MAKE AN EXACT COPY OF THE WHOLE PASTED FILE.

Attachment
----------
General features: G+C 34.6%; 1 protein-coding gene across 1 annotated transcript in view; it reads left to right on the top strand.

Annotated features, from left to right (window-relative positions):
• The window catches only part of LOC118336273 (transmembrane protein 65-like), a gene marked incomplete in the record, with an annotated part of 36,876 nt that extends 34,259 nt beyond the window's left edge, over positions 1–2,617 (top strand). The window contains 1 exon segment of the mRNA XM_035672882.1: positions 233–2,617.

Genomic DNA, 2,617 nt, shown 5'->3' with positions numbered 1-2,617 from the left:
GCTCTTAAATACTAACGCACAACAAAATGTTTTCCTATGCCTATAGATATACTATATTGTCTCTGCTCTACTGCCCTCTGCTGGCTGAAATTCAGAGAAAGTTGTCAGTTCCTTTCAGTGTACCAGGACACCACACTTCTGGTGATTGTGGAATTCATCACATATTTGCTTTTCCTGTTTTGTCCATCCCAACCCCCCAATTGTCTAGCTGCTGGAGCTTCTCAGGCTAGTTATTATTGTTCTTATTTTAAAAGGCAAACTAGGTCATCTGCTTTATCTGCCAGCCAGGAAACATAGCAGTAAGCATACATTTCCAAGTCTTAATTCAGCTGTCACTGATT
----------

General features: G+C 34.6%; 1 protein-coding gene across 1 annotated transcript in view; it reads left to right on the top strand.

Annotated features, from left to right (window-relative positions):
• The window catches only part of LOC118336273 (transmembrane protein 65-like), a gene marked incomplete in the record, with an annotated part of 36,876 nt that extends 34,259 nt beyond the window's left edge, over positions 1–2,617 (top strand). The window contains 1 exon segment of the mRNA XM_035672882.1: positions 233–2,617.

Genomic DNA, 2,617 nt, shown 5'->3' with positions numbered 1-2,617 from the left:
GCTCTTAAATACTAACGCACAACAAAATGTTTTCCTATGCCTATAGATATACTATATTGTCTCTGCTCTACTGCCCTCTGCTGGCTGAAATTCAGAGAAAGTTGTCAGTTCCTTTCAGTGTACCAGGACACCACACTTCTGGTGATTGTGGAATTCATCACATATTTGCTTTTCCTGTTTTGTCCATCCCAACCCCCCAATTGTCTAGCTGCTGGAGCTTCTCAGGCTAGTTATTATTGTTCTTATTTTAAAAGGCAAACTAGGTCATCTGCTTTATCTGCCAGCCAGGAAACATAGCAGTAAGCATACATTTCCAAGTCTTAATTCAGCTGTCACTGATT